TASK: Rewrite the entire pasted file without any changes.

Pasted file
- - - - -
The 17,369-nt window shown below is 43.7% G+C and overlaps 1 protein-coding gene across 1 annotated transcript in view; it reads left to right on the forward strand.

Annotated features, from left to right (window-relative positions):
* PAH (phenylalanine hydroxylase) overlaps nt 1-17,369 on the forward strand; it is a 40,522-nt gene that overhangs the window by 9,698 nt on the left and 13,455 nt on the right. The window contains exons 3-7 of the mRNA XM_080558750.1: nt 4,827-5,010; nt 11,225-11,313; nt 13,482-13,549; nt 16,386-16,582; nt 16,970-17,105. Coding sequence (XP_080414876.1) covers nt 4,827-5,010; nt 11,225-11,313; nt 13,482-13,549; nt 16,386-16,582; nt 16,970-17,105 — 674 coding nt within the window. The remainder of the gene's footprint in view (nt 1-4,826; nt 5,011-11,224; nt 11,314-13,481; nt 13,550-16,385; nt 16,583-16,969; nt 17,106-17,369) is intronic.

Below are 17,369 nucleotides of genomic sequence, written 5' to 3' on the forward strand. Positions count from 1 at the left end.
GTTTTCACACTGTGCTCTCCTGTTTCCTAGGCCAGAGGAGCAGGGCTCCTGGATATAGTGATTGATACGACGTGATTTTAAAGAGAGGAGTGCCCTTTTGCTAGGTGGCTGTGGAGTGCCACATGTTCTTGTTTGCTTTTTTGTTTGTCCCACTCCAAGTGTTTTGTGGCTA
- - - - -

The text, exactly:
The 17,369-nt window shown below is 43.7% G+C and overlaps 1 protein-coding gene across 1 annotated transcript in view; it reads left to right on the forward strand.

Annotated features, from left to right (window-relative positions):
* PAH (phenylalanine hydroxylase) overlaps nt 1-17,369 on the forward strand; it is a 40,522-nt gene that overhangs the window by 9,698 nt on the left and 13,455 nt on the right. The window contains exons 3-7 of the mRNA XM_080558750.1: nt 4,827-5,010; nt 11,225-11,313; nt 13,482-13,549; nt 16,386-16,582; nt 16,970-17,105. Coding sequence (XP_080414876.1) covers nt 4,827-5,010; nt 11,225-11,313; nt 13,482-13,549; nt 16,386-16,582; nt 16,970-17,105 — 674 coding nt within the window. The remainder of the gene's footprint in view (nt 1-4,826; nt 5,011-11,224; nt 11,314-13,481; nt 13,550-16,385; nt 16,583-16,969; nt 17,106-17,369) is intronic.

Below are 17,369 nucleotides of genomic sequence, written 5' to 3' on the forward strand. Positions count from 1 at the left end.
GTTTTCACACTGTGCTCTCCTGTTTCCTAGGCCAGAGGAGCAGGGCTCCTGGATATAGTGATTGATACGACGTGATTTTAAAGAGAGGAGTGCCCTTTTGCTAGGTGGCTGTGGAGTGCCACATGTTCTTGTTTGCTTTTTTGTTTGTCCCACTCCAAGTGTTTTGTGGCTA